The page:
Like a motorist trying to find a downtown parking spot during lunch, the Los Altos City Council last week went round and round discussing the merits and pitfalls of the city’s Downtown Parking Management Plan.

The plan – or at least portions of it – remains a work in progress although the council voted 3-2 in favor of accepting the report’s downtown parking data. In addition, the council directed city staff to further explore some of the parking management recommendations outlined in the report and requested a future study session. Councilwomen Jeannie Bruins and Jan Pepper voted against the motion, which passed after nearly two hours of debate among councilmembers May 28.

Some councilmembers questioned the short- and long-term parking demand forecasts and management practices listed in the report. Councilwoman Megan Satterlee said that while the $157,000 report contained “excellent data,” she was reluctant to accept its parking management ideas without further exploring their respective returns on investment. Accepting the report as a whole, she added, would leave the public with the wrong impression.

“The perception and the understanding is always, if you accept the plan, then you must have accepted all the embedded recommendations,” Satterlee said.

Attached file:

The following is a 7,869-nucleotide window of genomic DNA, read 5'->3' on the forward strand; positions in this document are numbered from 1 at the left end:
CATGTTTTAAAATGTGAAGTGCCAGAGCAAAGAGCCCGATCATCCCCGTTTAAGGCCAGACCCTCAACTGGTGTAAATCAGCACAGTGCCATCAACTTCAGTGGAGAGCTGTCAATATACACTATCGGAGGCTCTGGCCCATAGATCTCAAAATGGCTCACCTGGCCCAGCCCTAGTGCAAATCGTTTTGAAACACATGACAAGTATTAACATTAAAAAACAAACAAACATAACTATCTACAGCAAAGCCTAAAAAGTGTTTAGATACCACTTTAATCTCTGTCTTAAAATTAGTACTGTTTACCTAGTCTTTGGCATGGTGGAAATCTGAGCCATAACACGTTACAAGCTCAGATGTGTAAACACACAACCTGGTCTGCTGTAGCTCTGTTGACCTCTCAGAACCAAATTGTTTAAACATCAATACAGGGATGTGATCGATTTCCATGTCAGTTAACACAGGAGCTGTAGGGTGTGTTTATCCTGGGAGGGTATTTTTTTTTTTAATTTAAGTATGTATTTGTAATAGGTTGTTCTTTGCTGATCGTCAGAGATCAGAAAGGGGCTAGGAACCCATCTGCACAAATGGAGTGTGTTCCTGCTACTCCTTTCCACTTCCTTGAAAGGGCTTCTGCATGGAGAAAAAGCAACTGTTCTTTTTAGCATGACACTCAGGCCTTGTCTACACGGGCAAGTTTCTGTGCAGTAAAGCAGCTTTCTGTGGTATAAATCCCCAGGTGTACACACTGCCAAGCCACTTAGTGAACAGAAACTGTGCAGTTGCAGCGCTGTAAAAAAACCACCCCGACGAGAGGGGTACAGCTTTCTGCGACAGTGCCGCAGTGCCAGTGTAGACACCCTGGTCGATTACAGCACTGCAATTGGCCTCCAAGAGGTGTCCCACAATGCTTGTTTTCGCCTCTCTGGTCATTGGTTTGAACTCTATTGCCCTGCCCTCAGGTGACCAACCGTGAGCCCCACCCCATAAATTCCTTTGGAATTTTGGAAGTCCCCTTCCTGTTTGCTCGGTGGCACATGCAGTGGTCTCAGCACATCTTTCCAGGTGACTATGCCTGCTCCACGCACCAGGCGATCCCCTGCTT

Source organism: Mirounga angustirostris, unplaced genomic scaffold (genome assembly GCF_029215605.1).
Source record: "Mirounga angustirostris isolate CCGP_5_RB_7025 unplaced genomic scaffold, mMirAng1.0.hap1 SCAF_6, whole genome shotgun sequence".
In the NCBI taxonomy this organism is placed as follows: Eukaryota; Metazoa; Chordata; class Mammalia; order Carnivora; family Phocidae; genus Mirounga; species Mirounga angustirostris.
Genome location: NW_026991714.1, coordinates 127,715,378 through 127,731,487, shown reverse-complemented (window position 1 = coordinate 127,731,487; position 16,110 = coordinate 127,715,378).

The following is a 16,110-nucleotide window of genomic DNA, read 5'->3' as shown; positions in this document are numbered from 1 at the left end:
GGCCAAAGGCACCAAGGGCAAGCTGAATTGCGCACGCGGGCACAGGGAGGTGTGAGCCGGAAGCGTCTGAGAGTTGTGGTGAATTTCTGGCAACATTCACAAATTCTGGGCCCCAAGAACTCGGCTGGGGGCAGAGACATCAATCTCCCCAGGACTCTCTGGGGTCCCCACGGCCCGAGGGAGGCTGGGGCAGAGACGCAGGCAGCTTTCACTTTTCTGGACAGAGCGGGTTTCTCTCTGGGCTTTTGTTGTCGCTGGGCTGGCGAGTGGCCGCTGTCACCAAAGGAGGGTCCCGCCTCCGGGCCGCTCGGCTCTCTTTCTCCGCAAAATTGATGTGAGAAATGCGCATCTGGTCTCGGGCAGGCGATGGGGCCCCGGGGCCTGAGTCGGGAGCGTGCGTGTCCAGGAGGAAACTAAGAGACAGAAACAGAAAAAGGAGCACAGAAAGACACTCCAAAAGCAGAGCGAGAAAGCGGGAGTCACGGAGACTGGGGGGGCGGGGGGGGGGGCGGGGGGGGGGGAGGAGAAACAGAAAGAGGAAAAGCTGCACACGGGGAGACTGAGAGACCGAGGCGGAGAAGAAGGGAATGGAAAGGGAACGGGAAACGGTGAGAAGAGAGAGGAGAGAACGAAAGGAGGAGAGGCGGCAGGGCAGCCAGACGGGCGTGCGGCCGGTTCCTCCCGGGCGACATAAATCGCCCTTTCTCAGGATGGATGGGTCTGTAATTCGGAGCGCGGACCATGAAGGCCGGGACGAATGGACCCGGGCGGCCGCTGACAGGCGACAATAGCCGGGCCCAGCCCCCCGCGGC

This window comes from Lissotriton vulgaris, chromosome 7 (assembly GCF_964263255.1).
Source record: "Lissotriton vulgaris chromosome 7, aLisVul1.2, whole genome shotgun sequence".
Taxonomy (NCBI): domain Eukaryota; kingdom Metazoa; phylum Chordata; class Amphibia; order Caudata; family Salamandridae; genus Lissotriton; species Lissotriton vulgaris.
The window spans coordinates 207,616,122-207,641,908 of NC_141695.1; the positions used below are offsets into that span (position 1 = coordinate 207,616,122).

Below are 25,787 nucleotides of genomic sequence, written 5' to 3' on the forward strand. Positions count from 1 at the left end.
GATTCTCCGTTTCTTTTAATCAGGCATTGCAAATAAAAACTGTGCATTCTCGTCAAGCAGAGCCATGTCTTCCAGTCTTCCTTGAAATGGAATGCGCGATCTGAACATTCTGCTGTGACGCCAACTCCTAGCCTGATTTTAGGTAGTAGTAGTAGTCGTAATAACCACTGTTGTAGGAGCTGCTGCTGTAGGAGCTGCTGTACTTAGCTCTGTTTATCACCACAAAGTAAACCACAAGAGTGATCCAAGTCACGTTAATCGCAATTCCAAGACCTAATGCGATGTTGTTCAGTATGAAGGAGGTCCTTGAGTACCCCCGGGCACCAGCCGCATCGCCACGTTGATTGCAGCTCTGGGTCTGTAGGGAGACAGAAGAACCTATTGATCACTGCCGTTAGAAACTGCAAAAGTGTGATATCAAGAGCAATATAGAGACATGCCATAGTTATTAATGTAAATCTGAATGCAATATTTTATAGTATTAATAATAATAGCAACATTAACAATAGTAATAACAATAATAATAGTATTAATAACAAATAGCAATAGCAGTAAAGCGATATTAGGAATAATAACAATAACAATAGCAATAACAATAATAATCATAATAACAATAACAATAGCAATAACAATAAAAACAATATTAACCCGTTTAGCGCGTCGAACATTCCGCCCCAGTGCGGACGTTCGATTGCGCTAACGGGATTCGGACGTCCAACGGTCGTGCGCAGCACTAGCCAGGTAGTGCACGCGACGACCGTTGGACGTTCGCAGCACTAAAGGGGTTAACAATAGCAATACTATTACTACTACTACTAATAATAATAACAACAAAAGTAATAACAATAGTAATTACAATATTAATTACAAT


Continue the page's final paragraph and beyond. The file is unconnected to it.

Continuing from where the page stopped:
The report

The report, in part, examined the adequacy of the downtown triangle’s current public parking supply, which consists of 245 on-street and 1,204 off-street spaces.

It revealed that on-street parking occupancy reached a peak of 95 percent from noon to 1 p.m. midweek in December 2012 – exceeding the 85 percent practical capacity threshold used by parking consultants. In addition, off-street parking reached a high of 87 percent midweek from 1-2 p.m. during the same month.

An additional parking count in September 2012 showed slightly less demand, with a Saturday on-street peak of 92 percent from 1-2 p.m. and an off-street parking peak of 81 percent midweek during lunch.

Parking plazas 5, 6, 7 and 10 were deemed the most impacted off-street public parking areas during midweek counts in December and September. Overall occupancy in the parking district was calculated at 82 percent midweek in September and 87 percent midweek December.

Among its findings, the report noted that nearly 50 percent of downtown workers without city-issued employee parking permits (for white-dot spaces) re-parked their cars in an apparent effort to avoid tickets. Only 54 percent of observed downtown employees had white-dot permits.